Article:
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Plastic straws suck! Here’s why

What’s all the fuss about plastic straws? They’re just straws, right? Are they really as bad for the environment as everybody has us thinking? How could a seemingly innocuous thing like a straw become public enemy number one, the target of every ocean-loving citizen on the globe?

Well, it may have all started in 2015 when a student of Texas A&M was in Costa Rica, studying sea turtles. She posted a graphic video of a long plastic straw painfully being pulled from a turtle’s nose. That heart-wrenching video went viral, with more than 5.5 million views, and the turtle became a sort of poster child for why straws are bad.

Straws on beach

And then there was Molly Steer. In 2017, at the tender age of nine, she watched a movie called A Plastic Ocean. She walked out of the film upset, desperate to do something to help her planet. She got the idea to ask her principal if they could ban straws at her school in Cairns, Australia – and they did.

Things started to heat up. In January of 2018, the Surfrider Foundation (an environmental group focused on ocean pollution) declared 2018 would be “the year we say goodbye to straws”.

One thing led to another and now plastic straws are starting to be seen as evil plastic cylinders that are destroying our oceans. Municipalities across the globe are banning them. Eateries everywhere are turning their backs on the single-use wonder wands.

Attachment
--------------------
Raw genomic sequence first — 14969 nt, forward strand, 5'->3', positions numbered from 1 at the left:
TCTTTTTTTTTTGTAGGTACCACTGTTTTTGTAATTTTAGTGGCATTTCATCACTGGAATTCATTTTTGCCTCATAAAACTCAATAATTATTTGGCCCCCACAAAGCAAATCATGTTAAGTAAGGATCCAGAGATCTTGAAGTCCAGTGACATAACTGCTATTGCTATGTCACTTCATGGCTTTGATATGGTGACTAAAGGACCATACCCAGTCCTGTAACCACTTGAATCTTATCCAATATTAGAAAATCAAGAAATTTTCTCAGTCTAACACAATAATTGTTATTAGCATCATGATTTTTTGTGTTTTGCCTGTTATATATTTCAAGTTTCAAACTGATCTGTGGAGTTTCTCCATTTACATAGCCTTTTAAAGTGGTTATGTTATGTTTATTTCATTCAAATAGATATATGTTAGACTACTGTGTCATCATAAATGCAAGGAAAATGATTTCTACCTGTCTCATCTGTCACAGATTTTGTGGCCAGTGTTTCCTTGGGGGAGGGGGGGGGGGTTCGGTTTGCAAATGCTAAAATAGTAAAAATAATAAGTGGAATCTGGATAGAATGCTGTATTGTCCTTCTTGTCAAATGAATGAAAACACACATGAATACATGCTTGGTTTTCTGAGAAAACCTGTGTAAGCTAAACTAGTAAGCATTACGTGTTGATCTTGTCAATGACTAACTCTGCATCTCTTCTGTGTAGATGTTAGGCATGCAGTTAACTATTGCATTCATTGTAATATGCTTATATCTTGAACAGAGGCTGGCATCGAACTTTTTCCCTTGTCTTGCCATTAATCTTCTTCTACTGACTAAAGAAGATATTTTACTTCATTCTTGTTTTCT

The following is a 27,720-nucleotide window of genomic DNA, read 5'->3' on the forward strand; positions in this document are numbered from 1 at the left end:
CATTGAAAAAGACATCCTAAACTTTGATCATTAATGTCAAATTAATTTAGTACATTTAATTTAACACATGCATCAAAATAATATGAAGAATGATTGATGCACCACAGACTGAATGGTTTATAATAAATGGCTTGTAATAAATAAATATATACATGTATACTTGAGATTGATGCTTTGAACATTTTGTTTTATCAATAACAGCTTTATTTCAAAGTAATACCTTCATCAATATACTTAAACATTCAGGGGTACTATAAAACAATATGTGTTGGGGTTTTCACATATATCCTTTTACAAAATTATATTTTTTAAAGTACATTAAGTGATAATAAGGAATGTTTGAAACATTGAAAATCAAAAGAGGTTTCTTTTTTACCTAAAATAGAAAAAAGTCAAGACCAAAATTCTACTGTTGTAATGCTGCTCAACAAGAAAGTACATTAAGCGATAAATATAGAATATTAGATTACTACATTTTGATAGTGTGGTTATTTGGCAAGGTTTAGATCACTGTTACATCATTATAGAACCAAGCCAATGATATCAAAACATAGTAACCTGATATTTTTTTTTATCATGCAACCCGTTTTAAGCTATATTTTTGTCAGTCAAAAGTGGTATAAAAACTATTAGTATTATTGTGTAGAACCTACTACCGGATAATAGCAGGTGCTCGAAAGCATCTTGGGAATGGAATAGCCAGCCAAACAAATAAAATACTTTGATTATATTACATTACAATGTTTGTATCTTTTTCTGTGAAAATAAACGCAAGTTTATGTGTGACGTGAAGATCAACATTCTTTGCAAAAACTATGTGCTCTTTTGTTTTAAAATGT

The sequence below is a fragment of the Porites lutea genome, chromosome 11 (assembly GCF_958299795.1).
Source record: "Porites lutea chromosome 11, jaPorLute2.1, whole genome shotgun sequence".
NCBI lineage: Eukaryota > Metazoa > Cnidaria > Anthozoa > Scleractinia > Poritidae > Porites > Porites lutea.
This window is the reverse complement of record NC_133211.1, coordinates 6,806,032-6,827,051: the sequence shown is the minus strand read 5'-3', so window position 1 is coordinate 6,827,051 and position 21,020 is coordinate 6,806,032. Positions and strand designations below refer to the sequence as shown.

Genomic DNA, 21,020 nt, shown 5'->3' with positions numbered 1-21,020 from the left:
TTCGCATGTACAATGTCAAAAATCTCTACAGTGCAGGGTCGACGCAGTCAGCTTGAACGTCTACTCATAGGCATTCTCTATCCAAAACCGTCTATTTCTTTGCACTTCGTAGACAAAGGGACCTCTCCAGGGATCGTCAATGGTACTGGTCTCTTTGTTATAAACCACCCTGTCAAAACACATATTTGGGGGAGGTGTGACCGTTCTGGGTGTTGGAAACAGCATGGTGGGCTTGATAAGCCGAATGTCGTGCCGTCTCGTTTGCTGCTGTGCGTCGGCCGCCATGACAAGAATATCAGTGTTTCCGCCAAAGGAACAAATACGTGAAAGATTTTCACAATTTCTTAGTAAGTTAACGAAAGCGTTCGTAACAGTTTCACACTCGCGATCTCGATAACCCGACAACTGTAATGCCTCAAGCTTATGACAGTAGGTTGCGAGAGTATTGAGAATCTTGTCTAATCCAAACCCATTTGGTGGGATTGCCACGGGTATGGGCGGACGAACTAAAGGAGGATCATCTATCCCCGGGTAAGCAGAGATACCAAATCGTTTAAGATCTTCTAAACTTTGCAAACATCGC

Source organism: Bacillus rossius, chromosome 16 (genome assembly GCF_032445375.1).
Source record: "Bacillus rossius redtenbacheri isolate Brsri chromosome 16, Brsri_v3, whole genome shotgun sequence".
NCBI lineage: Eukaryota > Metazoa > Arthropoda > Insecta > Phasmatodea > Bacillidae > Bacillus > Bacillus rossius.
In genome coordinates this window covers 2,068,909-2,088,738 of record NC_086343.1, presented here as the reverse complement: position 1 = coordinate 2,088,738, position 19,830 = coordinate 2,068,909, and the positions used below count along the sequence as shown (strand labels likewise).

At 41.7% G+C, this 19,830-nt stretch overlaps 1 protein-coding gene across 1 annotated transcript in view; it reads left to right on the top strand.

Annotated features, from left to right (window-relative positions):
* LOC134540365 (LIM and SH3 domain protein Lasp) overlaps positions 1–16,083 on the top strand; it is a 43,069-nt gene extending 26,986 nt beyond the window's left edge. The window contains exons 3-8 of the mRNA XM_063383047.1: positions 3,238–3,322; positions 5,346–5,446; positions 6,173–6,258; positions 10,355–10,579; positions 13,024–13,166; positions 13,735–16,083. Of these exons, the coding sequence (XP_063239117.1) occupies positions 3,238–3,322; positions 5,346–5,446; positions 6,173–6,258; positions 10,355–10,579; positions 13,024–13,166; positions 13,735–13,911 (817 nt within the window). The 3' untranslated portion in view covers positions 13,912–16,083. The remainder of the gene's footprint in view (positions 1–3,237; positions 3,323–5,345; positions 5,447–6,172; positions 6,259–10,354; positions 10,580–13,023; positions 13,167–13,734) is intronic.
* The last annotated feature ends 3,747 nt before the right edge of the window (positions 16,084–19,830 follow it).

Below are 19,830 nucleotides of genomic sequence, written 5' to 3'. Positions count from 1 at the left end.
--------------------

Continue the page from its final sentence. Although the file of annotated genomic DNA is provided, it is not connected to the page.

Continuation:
Why it matters

Straws reportedly only make up about 0.025 percent of the plastic that ends up in the ocean. Doesn’t seem like much, right? But one study has estimated that 8.3 billion plastic straws pollute our beaches. Wow.

Hong Kong is no different. During one volunteer clean-up of a single beach on Lantau, more than 500 plastic straws were collected. And a fifth of those showed bite marks from fish – which means the plastic is going into our food chain.

And that’s just on the beaches. What about the ones stuck in the Great Pacific Garbage Patch? Or in the bellies of a bird? Did you know seabirds can eat the equivalent of eight percent of body weight in plastic? That’s like a woman carrying twins. Even if a critter doesn’t actually swallow the straw, they’re still ingesting plastic. Those straws in the ocean break down into teeny-tiny pieces of plastic known as microplastics. It’s projected that by 2050, 99 percent of sea birds will have ingested plastic this way, possibly killing half of them. Fish have already swallowed lots of plastic, even the deepest water species. If you eat fish, you’ve ingested microplastics, too.

A slow change

Here in Hong Kong, businesses are beginning to make an effort to stop providing plastic straws, and organisations such as Plastic Free Seas, EcoDrive and Green Monday are starting to tackle the problem head on.

So far, the largest international company to say no to straws is Starbucks; it’s in the process of replacing straws with sippy cup lids in all its worldwide outlets. The company plans to be straw-free by 2020, which means an estimated one billion fewer straws in the years to come. McDonald’s is going straw-free in Ireland and the United Kingdom. Hyatt is providing straws only on request. Last month, the US state of California banned straws at all sit-down eateries. And the entire EU is now aiming to be straw-free by 2021.